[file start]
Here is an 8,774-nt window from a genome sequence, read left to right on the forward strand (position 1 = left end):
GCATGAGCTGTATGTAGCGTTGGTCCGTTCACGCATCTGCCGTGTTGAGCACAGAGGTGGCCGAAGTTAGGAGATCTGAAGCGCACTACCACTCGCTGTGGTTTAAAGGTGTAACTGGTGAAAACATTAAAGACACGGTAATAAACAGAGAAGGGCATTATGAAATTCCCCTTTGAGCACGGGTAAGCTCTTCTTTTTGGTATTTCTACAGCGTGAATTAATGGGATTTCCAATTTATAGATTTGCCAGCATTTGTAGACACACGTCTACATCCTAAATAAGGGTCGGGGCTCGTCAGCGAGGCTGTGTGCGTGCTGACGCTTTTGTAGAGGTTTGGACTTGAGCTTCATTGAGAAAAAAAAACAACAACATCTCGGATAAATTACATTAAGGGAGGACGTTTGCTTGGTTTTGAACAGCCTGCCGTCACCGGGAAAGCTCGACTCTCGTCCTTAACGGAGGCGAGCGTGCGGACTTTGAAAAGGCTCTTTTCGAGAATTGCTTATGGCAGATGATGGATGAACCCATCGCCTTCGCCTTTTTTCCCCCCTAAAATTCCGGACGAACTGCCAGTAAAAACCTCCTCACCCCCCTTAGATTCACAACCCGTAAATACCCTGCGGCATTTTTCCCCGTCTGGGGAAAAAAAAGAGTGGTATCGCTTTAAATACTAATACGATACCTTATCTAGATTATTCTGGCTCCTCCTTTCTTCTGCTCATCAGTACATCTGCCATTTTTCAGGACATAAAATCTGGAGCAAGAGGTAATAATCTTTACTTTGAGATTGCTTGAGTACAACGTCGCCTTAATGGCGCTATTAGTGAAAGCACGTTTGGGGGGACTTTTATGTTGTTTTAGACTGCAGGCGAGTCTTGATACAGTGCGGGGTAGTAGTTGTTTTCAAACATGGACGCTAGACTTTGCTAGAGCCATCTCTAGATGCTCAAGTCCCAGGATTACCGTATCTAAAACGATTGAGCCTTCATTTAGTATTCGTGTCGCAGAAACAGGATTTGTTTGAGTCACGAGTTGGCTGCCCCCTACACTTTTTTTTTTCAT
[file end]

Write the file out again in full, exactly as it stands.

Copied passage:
Here is an 8,774-nt window from a genome sequence, read left to right on the forward strand (position 1 = left end):
GCATGAGCTGTATGTAGCGTTGGTCCGTTCACGCATCTGCCGTGTTGAGCACAGAGGTGGCCGAAGTTAGGAGATCTGAAGCGCACTACCACTCGCTGTGGTTTAAAGGTGTAACTGGTGAAAACATTAAAGACACGGTAATAAACAGAGAAGGGCATTATGAAATTCCCCTTTGAGCACGGGTAAGCTCTTCTTTTTGGTATTTCTACAGCGTGAATTAATGGGATTTCCAATTTATAGATTTGCCAGCATTTGTAGACACACGTCTACATCCTAAATAAGGGTCGGGGCTCGTCAGCGAGGCTGTGTGCGTGCTGACGCTTTTGTAGAGGTTTGGACTTGAGCTTCATTGAGAAAAAAAAACAACAACATCTCGGATAAATTACATTAAGGGAGGACGTTTGCTTGGTTTTGAACAGCCTGCCGTCACCGGGAAAGCTCGACTCTCGTCCTTAACGGAGGCGAGCGTGCGGACTTTGAAAAGGCTCTTTTCGAGAATTGCTTATGGCAGATGATGGATGAACCCATCGCCTTCGCCTTTTTTCCCCCCTAAAATTCCGGACGAACTGCCAGTAAAAACCTCCTCACCCCCCTTAGATTCACAACCCGTAAATACCCTGCGGCATTTTTCCCCGTCTGGGGAAAAAAAAGAGTGGTATCGCTTTAAATACTAATACGATACCTTATCTAGATTATTCTGGCTCCTCCTTTCTTCTGCTCATCAGTACATCTGCCATTTTTCAGGACATAAAATCTGGAGCAAGAGGTAATAATCTTTACTTTGAGATTGCTTGAGTACAACGTCGCCTTAATGGCGCTATTAGTGAAAGCACGTTTGGGGGGACTTTTATGTTGTTTTAGACTGCAGGCGAGTCTTGATACAGTGCGGGGTAGTAGTTGTTTTCAAACATGGACGCTAGACTTTGCTAGAGCCATCTCTAGATGCTCAAGTCCCAGGATTACCGTATCTAAAACGATTGAGCCTTCATTTAGTATTCGTGTCGCAGAAACAGGATTTGTTTGAGTCACGAGTTGGCTGCCCCCTACACTTTTTTTTTTCAT